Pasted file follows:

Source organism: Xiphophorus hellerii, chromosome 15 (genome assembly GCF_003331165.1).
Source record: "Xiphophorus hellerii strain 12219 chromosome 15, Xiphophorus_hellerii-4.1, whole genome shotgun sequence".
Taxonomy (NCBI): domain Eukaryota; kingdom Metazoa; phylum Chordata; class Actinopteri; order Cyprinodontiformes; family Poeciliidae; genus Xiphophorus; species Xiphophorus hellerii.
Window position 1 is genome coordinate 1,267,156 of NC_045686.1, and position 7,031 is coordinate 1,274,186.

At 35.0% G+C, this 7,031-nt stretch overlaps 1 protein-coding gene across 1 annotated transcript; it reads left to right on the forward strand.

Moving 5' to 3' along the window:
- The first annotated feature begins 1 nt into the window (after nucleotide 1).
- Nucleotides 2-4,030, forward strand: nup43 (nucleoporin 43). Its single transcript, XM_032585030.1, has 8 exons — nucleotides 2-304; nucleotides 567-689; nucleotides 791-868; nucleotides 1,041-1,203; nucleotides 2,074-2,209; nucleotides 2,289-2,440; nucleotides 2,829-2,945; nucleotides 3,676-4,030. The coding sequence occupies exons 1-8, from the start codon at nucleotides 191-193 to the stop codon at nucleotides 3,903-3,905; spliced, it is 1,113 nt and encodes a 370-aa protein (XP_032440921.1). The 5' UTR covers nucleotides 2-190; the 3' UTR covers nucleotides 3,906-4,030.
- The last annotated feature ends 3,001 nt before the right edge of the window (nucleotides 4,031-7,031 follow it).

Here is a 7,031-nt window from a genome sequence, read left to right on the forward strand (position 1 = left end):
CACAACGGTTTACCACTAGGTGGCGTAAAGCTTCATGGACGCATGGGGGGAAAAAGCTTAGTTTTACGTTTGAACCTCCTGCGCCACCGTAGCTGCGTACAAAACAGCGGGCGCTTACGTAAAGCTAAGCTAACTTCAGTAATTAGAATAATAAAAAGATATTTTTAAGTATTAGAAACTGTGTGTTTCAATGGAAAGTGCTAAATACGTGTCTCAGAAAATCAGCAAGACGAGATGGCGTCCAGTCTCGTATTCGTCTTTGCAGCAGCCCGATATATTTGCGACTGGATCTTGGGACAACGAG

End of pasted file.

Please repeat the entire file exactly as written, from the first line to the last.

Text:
Source organism: Xiphophorus hellerii, chromosome 15 (genome assembly GCF_003331165.1).
Source record: "Xiphophorus hellerii strain 12219 chromosome 15, Xiphophorus_hellerii-4.1, whole genome shotgun sequence".
Taxonomy (NCBI): domain Eukaryota; kingdom Metazoa; phylum Chordata; class Actinopteri; order Cyprinodontiformes; family Poeciliidae; genus Xiphophorus; species Xiphophorus hellerii.
Window position 1 is genome coordinate 1,267,156 of NC_045686.1, and position 7,031 is coordinate 1,274,186.

At 35.0% G+C, this 7,031-nt stretch overlaps 1 protein-coding gene across 1 annotated transcript; it reads left to right on the forward strand.

Moving 5' to 3' along the window:
- The first annotated feature begins 1 nt into the window (after nucleotide 1).
- Nucleotides 2-4,030, forward strand: nup43 (nucleoporin 43). Its single transcript, XM_032585030.1, has 8 exons — nucleotides 2-304; nucleotides 567-689; nucleotides 791-868; nucleotides 1,041-1,203; nucleotides 2,074-2,209; nucleotides 2,289-2,440; nucleotides 2,829-2,945; nucleotides 3,676-4,030. The coding sequence occupies exons 1-8, from the start codon at nucleotides 191-193 to the stop codon at nucleotides 3,903-3,905; spliced, it is 1,113 nt and encodes a 370-aa protein (XP_032440921.1). The 5' UTR covers nucleotides 2-190; the 3' UTR covers nucleotides 3,906-4,030.
- The last annotated feature ends 3,001 nt before the right edge of the window (nucleotides 4,031-7,031 follow it).

Here is a 7,031-nt window from a genome sequence, read left to right on the forward strand (position 1 = left end):
CACAACGGTTTACCACTAGGTGGCGTAAAGCTTCATGGACGCATGGGGGGAAAAAGCTTAGTTTTACGTTTGAACCTCCTGCGCCACCGTAGCTGCGTACAAAACAGCGGGCGCTTACGTAAAGCTAAGCTAACTTCAGTAATTAGAATAATAAAAAGATATTTTTAAGTATTAGAAACTGTGTGTTTCAATGGAAAGTGCTAAATACGTGTCTCAGAAAATCAGCAAGACGAGATGGCGTCCAGTCTCGTATTCGTCTTTGCAGCAGCCCGATATATTTGCGACTGGATCTTGGGACAACGAG